After 13 hour-long debate split in two days, Serbia’s Parliament deputies adopted on Tuesday a document prepared by the Government Office for Kosovo and presented and explained by President Aleksandar Vucic, but did not hear anything about what Belgrade panned to do in the future, news agencies reported.
Serbia’s Prime Minister Ana Brnabic and her cabinet attended the session but did not address the MPs.
The members of the Serb List, the political party supported by Belgrade, were also present during the session on Monday, sitting at the gallery and often interrupting Vucic with huge rounds of applause.
Most of the opposition parties continued to boycott the Parliament sessions, while some were present and took part in the debate.
Out of those present, 145 MPs voted in favour of the document, four were against, and 13 abstained.
However, what many expected to hear during the first Parliament’s session with the Kosovo issue on the agenda in almost seven years, did not happen, and a plan, as well as the content of the so-far Brussels-facilitated Belgrade – Pristina dialogue on normalisation of relations, remained a top secret.
Vucic said he could not reveal the plan he had because “we are not the only ones who decide” on the issue.
He reiterated he was in favour of a compromise and not of the current frozen conflict, but failed to say what compromise Serbia would accept.
Out of the report's 82 pages, 17 deal with the Brussels dialogue being held since 2013. The other pages were about “the most significant results of the Office for Kosovo from May 2014 to 2019.”
Since 2013, 188 meetings were held, 24 of which at a high political level and 45 political, technical and experts’ agreements were signed, the report said.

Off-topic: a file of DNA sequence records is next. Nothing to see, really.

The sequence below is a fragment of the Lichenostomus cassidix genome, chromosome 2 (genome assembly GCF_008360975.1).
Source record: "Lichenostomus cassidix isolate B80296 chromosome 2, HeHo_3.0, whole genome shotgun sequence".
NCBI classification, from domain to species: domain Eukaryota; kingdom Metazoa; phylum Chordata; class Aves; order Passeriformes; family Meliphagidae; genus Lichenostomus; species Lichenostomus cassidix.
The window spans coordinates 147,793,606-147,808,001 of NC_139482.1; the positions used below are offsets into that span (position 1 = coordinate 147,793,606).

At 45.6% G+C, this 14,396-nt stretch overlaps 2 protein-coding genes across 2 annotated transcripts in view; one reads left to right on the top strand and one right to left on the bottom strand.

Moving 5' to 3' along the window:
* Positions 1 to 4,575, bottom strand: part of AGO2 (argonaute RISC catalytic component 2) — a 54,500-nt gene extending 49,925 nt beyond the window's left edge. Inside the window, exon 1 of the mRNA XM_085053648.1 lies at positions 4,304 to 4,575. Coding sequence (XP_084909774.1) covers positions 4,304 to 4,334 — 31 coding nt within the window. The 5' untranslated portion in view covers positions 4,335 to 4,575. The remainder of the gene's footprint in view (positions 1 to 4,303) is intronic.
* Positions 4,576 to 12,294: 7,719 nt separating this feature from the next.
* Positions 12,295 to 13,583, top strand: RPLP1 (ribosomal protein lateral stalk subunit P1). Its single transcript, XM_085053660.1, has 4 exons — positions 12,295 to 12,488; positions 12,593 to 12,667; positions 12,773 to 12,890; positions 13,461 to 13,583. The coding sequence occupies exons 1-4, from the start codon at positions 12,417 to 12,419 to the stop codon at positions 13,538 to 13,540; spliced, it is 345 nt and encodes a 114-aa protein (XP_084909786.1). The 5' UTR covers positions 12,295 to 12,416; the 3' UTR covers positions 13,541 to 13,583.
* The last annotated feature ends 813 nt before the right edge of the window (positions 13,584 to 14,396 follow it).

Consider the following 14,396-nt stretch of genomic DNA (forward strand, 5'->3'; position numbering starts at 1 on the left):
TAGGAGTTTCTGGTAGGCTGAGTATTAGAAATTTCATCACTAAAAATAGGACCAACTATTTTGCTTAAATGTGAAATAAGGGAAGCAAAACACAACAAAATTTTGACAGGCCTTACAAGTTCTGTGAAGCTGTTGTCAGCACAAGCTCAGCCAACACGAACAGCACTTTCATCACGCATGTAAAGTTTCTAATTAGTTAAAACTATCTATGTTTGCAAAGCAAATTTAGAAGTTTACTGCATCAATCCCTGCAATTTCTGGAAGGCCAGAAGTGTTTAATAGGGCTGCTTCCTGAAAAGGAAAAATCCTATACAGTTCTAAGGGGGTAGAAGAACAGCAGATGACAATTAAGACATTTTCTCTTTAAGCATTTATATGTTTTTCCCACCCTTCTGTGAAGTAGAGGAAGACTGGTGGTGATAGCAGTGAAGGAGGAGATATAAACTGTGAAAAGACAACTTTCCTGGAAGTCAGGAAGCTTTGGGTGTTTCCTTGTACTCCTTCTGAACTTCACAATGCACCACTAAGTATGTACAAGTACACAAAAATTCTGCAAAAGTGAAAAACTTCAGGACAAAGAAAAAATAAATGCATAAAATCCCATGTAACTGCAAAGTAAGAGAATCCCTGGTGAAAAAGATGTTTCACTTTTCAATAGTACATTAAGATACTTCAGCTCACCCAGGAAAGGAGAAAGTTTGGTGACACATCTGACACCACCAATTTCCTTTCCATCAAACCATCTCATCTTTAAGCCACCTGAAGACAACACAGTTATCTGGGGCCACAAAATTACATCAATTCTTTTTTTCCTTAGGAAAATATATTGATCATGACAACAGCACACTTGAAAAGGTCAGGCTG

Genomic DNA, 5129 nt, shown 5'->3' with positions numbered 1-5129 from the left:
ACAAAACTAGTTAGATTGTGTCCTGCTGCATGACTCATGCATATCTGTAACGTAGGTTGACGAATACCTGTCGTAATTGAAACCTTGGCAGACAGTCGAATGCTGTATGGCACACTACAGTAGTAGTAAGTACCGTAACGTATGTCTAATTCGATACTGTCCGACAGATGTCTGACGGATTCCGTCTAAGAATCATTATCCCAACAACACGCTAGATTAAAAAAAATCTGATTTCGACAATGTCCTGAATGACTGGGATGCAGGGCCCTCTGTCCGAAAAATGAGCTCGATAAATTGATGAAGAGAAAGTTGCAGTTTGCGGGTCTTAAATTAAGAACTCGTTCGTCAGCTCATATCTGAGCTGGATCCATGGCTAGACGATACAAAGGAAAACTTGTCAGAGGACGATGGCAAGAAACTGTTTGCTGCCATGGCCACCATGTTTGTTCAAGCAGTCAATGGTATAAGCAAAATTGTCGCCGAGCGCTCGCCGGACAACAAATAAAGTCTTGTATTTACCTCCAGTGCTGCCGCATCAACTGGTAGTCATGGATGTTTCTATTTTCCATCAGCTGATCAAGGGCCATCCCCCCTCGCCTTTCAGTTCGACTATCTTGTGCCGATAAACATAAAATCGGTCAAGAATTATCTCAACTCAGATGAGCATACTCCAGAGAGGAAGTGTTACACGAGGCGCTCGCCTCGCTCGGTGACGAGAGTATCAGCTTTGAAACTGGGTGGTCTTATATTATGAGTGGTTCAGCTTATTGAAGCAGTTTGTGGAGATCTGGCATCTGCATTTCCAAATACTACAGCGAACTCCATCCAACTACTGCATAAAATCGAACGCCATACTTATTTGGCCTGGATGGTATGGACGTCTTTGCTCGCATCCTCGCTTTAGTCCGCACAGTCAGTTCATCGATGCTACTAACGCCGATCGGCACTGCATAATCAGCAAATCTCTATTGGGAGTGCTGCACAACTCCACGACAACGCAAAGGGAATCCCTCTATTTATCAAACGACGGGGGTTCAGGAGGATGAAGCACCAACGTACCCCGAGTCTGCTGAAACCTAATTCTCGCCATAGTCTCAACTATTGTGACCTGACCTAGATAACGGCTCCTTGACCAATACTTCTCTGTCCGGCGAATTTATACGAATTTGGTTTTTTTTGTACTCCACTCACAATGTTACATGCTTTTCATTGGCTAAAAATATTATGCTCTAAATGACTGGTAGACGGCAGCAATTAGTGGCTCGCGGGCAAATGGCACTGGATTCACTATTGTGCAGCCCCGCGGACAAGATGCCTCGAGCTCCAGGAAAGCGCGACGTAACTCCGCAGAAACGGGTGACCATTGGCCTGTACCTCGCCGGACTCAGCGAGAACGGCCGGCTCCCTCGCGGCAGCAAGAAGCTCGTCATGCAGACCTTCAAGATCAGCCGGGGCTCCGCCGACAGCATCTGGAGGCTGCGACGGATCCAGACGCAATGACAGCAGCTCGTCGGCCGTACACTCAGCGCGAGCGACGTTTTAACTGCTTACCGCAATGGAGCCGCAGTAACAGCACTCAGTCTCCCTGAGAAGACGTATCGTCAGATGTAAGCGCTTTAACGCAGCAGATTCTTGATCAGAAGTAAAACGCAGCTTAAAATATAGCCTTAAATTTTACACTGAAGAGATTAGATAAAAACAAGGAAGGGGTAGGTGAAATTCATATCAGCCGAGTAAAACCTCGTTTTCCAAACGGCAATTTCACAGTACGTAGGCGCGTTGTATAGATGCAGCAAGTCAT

A part of the opposition described the document as “shameful” since it didn’t offer anything regarding the future or the state’s goals and only listed its financial help to the Kosovo Serbs and already known data about the dialogue with Pristina.
The report said the dialogue did not suit Pristina and that Kosovo leaders did everything to destroy it because it worked in the interest of the Serb side.
The dialogue has been on hold since last November when Pristina introduced the 100 percent import tariffs on goods from Serbia and Bosnia. Kosovo has been refusing to suspend or abolish the taxes despite pressure from both the US and the European Union.
Belgrade says it will resume the talks as soon as the duties are lifted, and has the EU support in that.
However, Pristina says there is no need for any further talks unless they include the mutual recognition, what Vucic says Belgrade will never accept.
The members of the opposition parties who attended the Parliament session warned Vucic of multiple violations of the Constitution, reminding him that his position is mostly ceremonial and the negotiations with Pristina should be led by the Government.